Moqtada al-Sadr, leader of the Sadrist movement, has nominated Riber Ahmed, the Kurdistan region’s interior minister, for the position of president of the republic and Mohammad Jaafar al-Sadr, one of his cousins to be the next prime minister.
A file picture shows Iraqi Shia cleric Moqtada al-Sadr attending a news conference in Najaf, Iraq. (Reuters)
Partisan and personal loyalties have decided the fate of Iraq’s presidency and premiership, despite all previous vows by populist leader Moqtada al-Sadr to base his nominations for leadership posts on the national interest only.
Instead, Iraq seems to be moving away from a system of political quotas to one based on the accommodation of various players, if not indeed, plain nepotism.
Sadr chose to nominate Riber Ahmed, the Kurdistan region’s interior minister and director of the office of party leader Massoud Barzani, for the position of president of the republic. He has also nominated Mohammad Jaafar al-Sadr, one of his cousins, to serve as the country’s prime minister.
Iraqi political analysts said that Sadr, who had claimed to be motivated by a desire to free himself from the yoke of the pro-Iranian Shia Coordination Framework, has fallen under the control of Massoud Barzani and accepted his conditions. These included endorsing the latter’s nominee for the presidency of Iraq, despite the fact that the candidate is virtually unknown to most Iraqis. Moreover, Ahmed will have a hard time filling the shoes of a figure of the stature, connections and overall record of the incumbent Barham Salih.
Analysts said that by agreeing to be swayed by the game of political accommodation and by choosing a relative with no political record nor experience as nominee for prime minister, Sadr has shown he is no different from the rest of the political players who have assumed leadership positions in the country since the 2003 US invasion. His opposition to quotas, nepotism and his advocacy of the “national majority” now ring hollow, they add.
Three days before the appointment of a new president for Iraq, the tripartite alliance (the Sunni Sovereignty Alliance, the Kurdistan Democratic Party and the Sadrists) announced the formation of the largest bloc in parliament under the banner of “Saving the Country”. The new alliance officially announced the nomination of Riber Ahmed for president and Mohammad Jaafar al-Sadr as prime minister.
Sadr released a statement in which he considered this tripartite choice “a unique and important achievement to save the homeland,” hoping for “the formation of a national majority government without delay.”
Next Saturday, the Iraqi parliament is expected to hold a session to elect a new president. The decision has been postponed repeatedly as a result of Barzani’s bid to ensure the selection of his own candidate. This comes despite the failure of his first choice, Hoshyar Zebari, over charges of corruption and nepotism stemming from his time as finance minister in 2016.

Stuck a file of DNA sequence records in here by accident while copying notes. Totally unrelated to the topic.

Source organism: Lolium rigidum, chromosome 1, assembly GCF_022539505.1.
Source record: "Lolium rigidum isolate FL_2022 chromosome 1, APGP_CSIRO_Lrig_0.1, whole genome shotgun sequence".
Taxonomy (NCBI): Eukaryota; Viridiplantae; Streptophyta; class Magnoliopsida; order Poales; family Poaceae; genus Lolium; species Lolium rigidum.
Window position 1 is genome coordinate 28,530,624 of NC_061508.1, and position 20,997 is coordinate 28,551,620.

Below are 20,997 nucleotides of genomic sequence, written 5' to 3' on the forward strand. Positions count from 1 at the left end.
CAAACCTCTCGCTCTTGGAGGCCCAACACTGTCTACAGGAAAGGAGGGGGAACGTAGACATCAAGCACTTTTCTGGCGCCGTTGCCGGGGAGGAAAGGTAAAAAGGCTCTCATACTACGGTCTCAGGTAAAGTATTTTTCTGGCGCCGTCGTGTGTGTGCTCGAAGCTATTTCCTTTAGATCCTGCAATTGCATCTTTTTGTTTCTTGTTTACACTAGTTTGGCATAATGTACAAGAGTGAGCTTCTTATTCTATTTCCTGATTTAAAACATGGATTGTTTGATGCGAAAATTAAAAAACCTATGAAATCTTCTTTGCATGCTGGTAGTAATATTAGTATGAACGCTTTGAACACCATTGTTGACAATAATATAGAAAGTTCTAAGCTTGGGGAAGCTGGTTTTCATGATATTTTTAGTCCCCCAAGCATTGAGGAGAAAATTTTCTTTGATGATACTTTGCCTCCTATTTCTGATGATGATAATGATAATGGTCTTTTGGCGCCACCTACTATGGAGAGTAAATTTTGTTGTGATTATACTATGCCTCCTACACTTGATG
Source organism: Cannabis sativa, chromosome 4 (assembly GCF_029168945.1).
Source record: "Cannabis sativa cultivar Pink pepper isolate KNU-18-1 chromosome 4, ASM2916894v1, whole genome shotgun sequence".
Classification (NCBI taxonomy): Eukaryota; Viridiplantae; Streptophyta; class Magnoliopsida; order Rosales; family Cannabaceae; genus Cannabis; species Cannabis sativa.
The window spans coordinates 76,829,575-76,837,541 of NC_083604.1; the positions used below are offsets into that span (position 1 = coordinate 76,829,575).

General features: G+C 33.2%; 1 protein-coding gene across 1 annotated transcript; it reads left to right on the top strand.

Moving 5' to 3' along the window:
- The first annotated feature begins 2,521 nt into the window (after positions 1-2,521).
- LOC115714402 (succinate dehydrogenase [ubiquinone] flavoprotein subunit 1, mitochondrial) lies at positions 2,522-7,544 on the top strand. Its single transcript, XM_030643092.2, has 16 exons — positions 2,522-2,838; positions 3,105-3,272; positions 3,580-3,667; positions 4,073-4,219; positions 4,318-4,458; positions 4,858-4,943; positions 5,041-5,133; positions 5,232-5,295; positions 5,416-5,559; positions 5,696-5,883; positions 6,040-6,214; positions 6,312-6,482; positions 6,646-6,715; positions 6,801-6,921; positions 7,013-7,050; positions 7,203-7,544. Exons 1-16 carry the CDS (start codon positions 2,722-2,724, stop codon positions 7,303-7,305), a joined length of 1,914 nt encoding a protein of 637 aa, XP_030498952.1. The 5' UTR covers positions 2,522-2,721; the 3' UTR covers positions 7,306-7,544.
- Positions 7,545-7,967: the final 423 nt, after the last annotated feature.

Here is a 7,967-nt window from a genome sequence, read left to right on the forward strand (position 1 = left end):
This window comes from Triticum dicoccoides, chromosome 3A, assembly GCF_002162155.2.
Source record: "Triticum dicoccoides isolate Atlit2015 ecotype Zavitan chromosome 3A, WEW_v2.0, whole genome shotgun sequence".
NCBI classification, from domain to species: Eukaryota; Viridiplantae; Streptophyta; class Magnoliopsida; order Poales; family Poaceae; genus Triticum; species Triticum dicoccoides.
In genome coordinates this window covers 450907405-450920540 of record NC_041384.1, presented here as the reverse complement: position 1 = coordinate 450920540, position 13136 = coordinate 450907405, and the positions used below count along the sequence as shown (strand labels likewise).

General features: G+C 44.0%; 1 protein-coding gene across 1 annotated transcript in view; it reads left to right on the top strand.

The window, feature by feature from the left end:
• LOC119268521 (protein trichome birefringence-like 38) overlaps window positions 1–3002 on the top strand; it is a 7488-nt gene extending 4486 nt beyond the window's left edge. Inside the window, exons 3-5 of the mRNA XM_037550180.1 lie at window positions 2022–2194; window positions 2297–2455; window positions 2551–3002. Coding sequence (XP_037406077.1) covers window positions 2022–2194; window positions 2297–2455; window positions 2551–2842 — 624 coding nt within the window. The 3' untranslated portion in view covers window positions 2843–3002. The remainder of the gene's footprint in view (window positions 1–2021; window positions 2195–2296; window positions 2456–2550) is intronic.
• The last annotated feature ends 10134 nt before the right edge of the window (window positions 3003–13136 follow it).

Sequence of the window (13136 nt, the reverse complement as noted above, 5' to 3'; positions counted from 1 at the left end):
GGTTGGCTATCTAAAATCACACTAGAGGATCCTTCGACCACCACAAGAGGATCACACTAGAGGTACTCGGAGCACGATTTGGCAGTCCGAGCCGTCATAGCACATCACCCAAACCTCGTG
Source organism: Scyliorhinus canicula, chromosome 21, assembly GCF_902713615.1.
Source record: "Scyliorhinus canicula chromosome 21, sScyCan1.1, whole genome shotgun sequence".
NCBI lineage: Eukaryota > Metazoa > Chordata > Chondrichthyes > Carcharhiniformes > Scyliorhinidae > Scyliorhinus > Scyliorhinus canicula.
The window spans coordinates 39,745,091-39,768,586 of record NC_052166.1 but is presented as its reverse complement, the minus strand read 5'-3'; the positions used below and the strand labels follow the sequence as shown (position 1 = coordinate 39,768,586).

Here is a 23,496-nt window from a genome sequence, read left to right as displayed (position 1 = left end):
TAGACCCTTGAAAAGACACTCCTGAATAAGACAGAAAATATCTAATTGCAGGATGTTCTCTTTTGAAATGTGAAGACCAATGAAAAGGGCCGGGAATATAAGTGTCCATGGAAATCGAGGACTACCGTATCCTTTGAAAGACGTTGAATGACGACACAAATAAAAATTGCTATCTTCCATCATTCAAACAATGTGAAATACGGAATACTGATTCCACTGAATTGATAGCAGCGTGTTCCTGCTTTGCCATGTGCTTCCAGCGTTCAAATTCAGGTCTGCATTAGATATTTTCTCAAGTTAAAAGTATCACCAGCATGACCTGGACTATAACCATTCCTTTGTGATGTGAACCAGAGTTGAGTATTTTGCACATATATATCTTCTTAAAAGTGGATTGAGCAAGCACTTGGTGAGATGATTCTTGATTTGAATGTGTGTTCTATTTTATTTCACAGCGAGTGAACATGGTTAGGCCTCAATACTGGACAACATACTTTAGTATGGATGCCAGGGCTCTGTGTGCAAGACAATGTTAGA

Iraqi analysts said Sadr’s submitting to Barzani’s wishes over the presidential nominee is likely to undermine his reputation among the general public and the youth protest movement in particular. It shows him as no different from traditional figures dedicated to working within the quota and nepotism system. From that perspective, observers do not rule out seeing Sadr set out to place his supporters from the Peace Brigades in state institutions.
It will not enhance his credibility, they say, to have chosen a cousin with no experience to head the government, instead of an independent Iraqi figure who could deal effectively with the economic crisis and be able to distance the government from the pressures of Iran and its militias.
Going along with Barzani’s demands to nominate a figure without political experience to head the country is also likely to damage Iraq’s image abroad and dash the hopes of regional powers that Sadr would guide Iraq onto the path of neutrality.
Former Kurdish MP, Bistun Faeq, said: “the position of president requires the nomination of a well-known figure at the level of Iraq in general and that of the Kurdish people in particular.”
He described the nomination of Riber as “surprising to the Kurds first, because the majority of them do not know anything about him except that he assumed the portfolio of the ministry of the interior of the region within the last ministerial cabinet.”
It is not known whether the new parliamentary alliance has already secured the majority that will allow it to ensure the approval of the Kurdish candidate for the presidency nor whether it would rely on independent MPs. These have sent signals saying that they would not give Sadr a blank cheque and that they wanted to play the role of a “partner” in choosing the government.
Qais al-Khazali, the leader of the Shia Asa’ib Ahl al-Haq faction, which is affiliated with the Shia Coordination Framework, accused the Sadrist Current of trying “to seize the Shia’s share of the government ministries.”
Khazali said in a televised statement, “There is a feeling of anxiety among the Shia segment of the population, in general and fear of losing their rights.”